Geothermal Boiler on the Horizon

Now that the government has given Energy Star accreditation for water-to-water geothermal heat pumps, you can heat your home hydronically and get your 30% renewable energy tax credit.  This is provided you are interested in installing or replacing a radiant floor heating system.  For those who want to swap out their gas or oil-fired boiler with a geothermal unit, you will have to wait a year or two. Unfortunately, ground source heat pump compression technology in its current state is only capable of a maximum of 120 to 140 degrees F supply water discharge temperatures.  This is fine for radiant floor heating, domestic hot water and ice/snow melt systems, but you will need at least 160 to 180 degrees output to swap out your old boiler if you heat with hot water baseboard radiation or hydro-air (duct mounted hot water coils).

We get many calls from people who want to install geothermal heat pumps, but have baseboard radiation and don’t want to install ductwork or in-floor radiant.  There is not much we can do for them. However, I have it on good authority that a high output water-to-water geothermal heat pump is in the R & D funnel at WaterFurnace Industries.  I can promise you that when it is brought to market, we will be the first Guinea pigs!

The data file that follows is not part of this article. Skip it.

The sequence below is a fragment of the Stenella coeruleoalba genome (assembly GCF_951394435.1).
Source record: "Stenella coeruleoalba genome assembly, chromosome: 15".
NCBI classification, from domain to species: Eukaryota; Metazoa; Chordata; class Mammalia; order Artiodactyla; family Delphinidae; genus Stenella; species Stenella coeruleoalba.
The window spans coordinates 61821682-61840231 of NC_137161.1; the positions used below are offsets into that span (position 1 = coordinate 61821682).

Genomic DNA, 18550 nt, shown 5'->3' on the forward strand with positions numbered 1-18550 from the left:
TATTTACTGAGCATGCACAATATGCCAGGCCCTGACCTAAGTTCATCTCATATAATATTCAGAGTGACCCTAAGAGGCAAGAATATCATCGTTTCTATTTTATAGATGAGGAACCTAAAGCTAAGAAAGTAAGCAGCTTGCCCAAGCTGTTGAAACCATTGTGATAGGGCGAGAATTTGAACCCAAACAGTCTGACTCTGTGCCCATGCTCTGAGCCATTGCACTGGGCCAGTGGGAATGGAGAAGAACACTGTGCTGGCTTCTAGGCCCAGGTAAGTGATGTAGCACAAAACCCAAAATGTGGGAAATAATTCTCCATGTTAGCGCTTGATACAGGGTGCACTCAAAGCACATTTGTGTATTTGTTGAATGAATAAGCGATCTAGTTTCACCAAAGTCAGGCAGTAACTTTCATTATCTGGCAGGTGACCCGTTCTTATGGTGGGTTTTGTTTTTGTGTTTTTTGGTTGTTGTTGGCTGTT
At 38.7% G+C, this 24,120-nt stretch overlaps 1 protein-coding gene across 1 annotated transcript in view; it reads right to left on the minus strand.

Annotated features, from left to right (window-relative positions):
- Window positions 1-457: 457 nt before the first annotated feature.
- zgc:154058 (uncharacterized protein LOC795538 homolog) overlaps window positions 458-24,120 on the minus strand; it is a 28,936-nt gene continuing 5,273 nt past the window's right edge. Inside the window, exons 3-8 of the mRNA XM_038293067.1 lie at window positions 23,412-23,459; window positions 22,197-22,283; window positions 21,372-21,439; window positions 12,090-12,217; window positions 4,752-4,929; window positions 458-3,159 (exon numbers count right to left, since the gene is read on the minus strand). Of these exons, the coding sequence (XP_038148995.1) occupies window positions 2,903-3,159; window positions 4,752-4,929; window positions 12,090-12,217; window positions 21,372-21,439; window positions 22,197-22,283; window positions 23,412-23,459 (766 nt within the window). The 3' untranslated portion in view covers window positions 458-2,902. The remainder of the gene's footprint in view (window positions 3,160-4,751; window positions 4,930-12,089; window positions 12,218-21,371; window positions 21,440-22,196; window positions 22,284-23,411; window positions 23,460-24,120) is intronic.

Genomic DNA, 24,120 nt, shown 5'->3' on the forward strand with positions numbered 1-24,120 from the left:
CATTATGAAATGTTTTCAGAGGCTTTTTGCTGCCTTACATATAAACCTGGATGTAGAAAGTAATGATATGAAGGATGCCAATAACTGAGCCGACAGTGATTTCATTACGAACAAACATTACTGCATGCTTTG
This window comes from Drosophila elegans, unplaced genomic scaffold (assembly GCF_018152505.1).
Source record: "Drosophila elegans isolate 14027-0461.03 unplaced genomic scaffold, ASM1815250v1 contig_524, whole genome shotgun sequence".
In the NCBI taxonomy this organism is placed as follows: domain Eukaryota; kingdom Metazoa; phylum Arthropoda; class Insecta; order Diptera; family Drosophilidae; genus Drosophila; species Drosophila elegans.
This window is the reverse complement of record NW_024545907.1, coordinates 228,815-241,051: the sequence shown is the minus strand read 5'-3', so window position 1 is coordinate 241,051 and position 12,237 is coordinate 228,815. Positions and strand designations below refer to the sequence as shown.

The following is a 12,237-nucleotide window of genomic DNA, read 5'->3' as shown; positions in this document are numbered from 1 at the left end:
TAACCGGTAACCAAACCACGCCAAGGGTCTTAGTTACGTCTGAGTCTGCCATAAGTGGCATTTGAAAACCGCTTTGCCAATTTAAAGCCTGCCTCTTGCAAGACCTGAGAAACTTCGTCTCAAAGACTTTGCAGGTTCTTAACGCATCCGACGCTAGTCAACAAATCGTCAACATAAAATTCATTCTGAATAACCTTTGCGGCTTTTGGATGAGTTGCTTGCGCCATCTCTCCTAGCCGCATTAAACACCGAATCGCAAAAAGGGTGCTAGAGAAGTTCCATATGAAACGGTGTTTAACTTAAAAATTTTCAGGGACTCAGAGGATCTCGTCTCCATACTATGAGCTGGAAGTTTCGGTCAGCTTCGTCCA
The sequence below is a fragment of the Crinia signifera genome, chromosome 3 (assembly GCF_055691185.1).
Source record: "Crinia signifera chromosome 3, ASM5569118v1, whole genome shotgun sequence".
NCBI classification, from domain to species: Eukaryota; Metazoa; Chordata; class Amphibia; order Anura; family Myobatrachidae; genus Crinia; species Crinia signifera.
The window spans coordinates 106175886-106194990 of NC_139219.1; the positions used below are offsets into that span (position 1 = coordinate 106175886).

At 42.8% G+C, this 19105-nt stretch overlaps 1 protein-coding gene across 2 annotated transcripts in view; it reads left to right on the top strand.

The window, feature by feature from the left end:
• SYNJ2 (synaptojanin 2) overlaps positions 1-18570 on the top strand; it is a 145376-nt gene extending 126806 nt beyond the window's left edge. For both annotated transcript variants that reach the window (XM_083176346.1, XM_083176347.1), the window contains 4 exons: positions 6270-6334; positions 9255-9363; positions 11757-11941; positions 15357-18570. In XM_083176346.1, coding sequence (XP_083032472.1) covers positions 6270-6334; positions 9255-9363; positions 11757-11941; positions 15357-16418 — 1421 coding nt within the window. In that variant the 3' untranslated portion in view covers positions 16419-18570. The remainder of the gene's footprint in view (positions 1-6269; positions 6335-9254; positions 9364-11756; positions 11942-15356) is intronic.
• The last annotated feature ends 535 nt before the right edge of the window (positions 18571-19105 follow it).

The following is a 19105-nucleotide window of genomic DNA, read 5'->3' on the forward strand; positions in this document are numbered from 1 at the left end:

As always, to keep up to date with what’s new in HVAC technology, visit our website at airideal.com and follow us on Twitter @airideal and at our Facebook page!

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One comment on “Geothermal Boiler on the Horizon

  1. Jeff Lyles says:

    Why don’t you just use a pellet boiler to provide hot water for baseboard heating and for hydronic heating through an air handler that has a hot water coil in it? That way, it wouldn’t force a geothermal unit to put out a higher temperature of hot water which could result in a lower efficiency of the unit.

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